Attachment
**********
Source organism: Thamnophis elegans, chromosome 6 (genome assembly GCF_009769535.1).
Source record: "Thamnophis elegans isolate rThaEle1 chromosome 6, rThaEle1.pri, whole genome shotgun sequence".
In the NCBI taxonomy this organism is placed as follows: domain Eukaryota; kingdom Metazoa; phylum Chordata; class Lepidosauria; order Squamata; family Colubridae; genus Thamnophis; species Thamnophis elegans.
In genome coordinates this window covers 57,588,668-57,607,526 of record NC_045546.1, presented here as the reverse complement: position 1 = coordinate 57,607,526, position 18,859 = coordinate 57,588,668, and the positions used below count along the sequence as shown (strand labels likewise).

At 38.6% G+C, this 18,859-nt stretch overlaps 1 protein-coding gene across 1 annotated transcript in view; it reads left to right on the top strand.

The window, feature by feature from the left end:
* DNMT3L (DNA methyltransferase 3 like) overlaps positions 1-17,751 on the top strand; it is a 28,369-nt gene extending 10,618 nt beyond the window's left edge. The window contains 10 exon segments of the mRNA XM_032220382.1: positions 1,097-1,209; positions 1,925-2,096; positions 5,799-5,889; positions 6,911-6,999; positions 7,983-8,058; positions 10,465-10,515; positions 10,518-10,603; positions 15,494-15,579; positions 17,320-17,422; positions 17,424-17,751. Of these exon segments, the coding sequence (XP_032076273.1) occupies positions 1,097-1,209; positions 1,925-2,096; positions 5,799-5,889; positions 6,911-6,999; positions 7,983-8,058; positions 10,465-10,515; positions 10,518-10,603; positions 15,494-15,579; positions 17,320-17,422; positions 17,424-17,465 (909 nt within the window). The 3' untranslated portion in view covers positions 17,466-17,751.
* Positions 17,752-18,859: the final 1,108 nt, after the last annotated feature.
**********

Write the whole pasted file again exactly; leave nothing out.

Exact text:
Source organism: Thamnophis elegans, chromosome 6 (genome assembly GCF_009769535.1).
Source record: "Thamnophis elegans isolate rThaEle1 chromosome 6, rThaEle1.pri, whole genome shotgun sequence".
In the NCBI taxonomy this organism is placed as follows: domain Eukaryota; kingdom Metazoa; phylum Chordata; class Lepidosauria; order Squamata; family Colubridae; genus Thamnophis; species Thamnophis elegans.
In genome coordinates this window covers 57,588,668-57,607,526 of record NC_045546.1, presented here as the reverse complement: position 1 = coordinate 57,607,526, position 18,859 = coordinate 57,588,668, and the positions used below count along the sequence as shown (strand labels likewise).

At 38.6% G+C, this 18,859-nt stretch overlaps 1 protein-coding gene across 1 annotated transcript in view; it reads left to right on the top strand.

The window, feature by feature from the left end:
* DNMT3L (DNA methyltransferase 3 like) overlaps positions 1-17,751 on the top strand; it is a 28,369-nt gene extending 10,618 nt beyond the window's left edge. The window contains 10 exon segments of the mRNA XM_032220382.1: positions 1,097-1,209; positions 1,925-2,096; positions 5,799-5,889; positions 6,911-6,999; positions 7,983-8,058; positions 10,465-10,515; positions 10,518-10,603; positions 15,494-15,579; positions 17,320-17,422; positions 17,424-17,751. Of these exon segments, the coding sequence (XP_032076273.1) occupies positions 1,097-1,209; positions 1,925-2,096; positions 5,799-5,889; positions 6,911-6,999; positions 7,983-8,058; positions 10,465-10,515; positions 10,518-10,603; positions 15,494-15,579; positions 17,320-17,422; positions 17,424-17,465 (909 nt within the window). The 3' untranslated portion in view covers positions 17,466-17,751.
* Positions 17,752-18,859: the final 1,108 nt, after the last annotated feature.